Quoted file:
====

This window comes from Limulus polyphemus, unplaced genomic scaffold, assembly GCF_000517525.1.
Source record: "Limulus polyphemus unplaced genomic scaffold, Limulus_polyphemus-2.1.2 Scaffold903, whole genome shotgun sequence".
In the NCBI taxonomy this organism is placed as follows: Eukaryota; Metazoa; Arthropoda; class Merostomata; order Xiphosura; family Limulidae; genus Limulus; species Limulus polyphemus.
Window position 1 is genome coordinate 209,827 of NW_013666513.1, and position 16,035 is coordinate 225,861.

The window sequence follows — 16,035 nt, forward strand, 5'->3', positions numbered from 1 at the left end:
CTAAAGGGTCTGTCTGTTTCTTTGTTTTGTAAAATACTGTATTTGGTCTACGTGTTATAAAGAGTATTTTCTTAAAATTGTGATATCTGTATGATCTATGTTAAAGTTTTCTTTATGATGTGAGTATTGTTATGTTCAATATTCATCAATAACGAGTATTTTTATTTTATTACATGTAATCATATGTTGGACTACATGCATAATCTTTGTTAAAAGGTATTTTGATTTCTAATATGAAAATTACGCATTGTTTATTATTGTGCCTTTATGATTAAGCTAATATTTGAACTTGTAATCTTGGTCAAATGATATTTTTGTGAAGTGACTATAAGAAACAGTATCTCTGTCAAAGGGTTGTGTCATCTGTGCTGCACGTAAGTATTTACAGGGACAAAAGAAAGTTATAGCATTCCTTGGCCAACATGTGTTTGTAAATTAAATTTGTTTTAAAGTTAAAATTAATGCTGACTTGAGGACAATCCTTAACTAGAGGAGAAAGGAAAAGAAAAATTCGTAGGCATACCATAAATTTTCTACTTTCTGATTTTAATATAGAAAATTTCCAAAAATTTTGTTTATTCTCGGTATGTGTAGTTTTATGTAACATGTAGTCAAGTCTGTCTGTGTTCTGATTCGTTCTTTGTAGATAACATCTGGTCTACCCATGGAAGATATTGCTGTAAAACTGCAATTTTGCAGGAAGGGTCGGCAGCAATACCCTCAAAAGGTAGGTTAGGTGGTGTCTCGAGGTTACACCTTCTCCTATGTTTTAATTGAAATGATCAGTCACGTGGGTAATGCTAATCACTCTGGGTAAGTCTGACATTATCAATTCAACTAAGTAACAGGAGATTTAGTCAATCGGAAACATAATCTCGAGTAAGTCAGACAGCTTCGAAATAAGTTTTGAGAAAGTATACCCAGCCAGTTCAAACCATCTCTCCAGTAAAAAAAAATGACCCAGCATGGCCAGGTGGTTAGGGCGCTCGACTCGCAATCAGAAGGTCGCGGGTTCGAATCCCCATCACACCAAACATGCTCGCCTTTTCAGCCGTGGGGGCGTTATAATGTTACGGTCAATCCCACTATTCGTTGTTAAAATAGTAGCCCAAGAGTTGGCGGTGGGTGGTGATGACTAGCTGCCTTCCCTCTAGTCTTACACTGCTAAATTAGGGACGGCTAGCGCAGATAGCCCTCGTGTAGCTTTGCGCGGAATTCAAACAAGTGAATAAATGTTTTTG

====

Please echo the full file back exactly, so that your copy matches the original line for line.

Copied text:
This window comes from Limulus polyphemus, unplaced genomic scaffold, assembly GCF_000517525.1.
Source record: "Limulus polyphemus unplaced genomic scaffold, Limulus_polyphemus-2.1.2 Scaffold903, whole genome shotgun sequence".
In the NCBI taxonomy this organism is placed as follows: Eukaryota; Metazoa; Arthropoda; class Merostomata; order Xiphosura; family Limulidae; genus Limulus; species Limulus polyphemus.
Window position 1 is genome coordinate 209,827 of NW_013666513.1, and position 16,035 is coordinate 225,861.

The window sequence follows — 16,035 nt, forward strand, 5'->3', positions numbered from 1 at the left end:
CTAAAGGGTCTGTCTGTTTCTTTGTTTTGTAAAATACTGTATTTGGTCTACGTGTTATAAAGAGTATTTTCTTAAAATTGTGATATCTGTATGATCTATGTTAAAGTTTTCTTTATGATGTGAGTATTGTTATGTTCAATATTCATCAATAACGAGTATTTTTATTTTATTACATGTAATCATATGTTGGACTACATGCATAATCTTTGTTAAAAGGTATTTTGATTTCTAATATGAAAATTACGCATTGTTTATTATTGTGCCTTTATGATTAAGCTAATATTTGAACTTGTAATCTTGGTCAAATGATATTTTTGTGAAGTGACTATAAGAAACAGTATCTCTGTCAAAGGGTTGTGTCATCTGTGCTGCACGTAAGTATTTACAGGGACAAAAGAAAGTTATAGCATTCCTTGGCCAACATGTGTTTGTAAATTAAATTTGTTTTAAAGTTAAAATTAATGCTGACTTGAGGACAATCCTTAACTAGAGGAGAAAGGAAAAGAAAAATTCGTAGGCATACCATAAATTTTCTACTTTCTGATTTTAATATAGAAAATTTCCAAAAATTTTGTTTATTCTCGGTATGTGTAGTTTTATGTAACATGTAGTCAAGTCTGTCTGTGTTCTGATTCGTTCTTTGTAGATAACATCTGGTCTACCCATGGAAGATATTGCTGTAAAACTGCAATTTTGCAGGAAGGGTCGGCAGCAATACCCTCAAAAGGTAGGTTAGGTGGTGTCTCGAGGTTACACCTTCTCCTATGTTTTAATTGAAATGATCAGTCACGTGGGTAATGCTAATCACTCTGGGTAAGTCTGACATTATCAATTCAACTAAGTAACAGGAGATTTAGTCAATCGGAAACATAATCTCGAGTAAGTCAGACAGCTTCGAAATAAGTTTTGAGAAAGTATACCCAGCCAGTTCAAACCATCTCTCCAGTAAAAAAAAATGACCCAGCATGGCCAGGTGGTTAGGGCGCTCGACTCGCAATCAGAAGGTCGCGGGTTCGAATCCCCATCACACCAAACATGCTCGCCTTTTCAGCCGTGGGGGCGTTATAATGTTACGGTCAATCCCACTATTCGTTGTTAAAATAGTAGCCCAAGAGTTGGCGGTGGGTGGTGATGACTAGCTGCCTTCCCTCTAGTCTTACACTGCTAAATTAGGGACGGCTAGCGCAGATAGCCCTCGTGTAGCTTTGCGCGGAATTCAAACAAGTGAATAAATGTTTTTG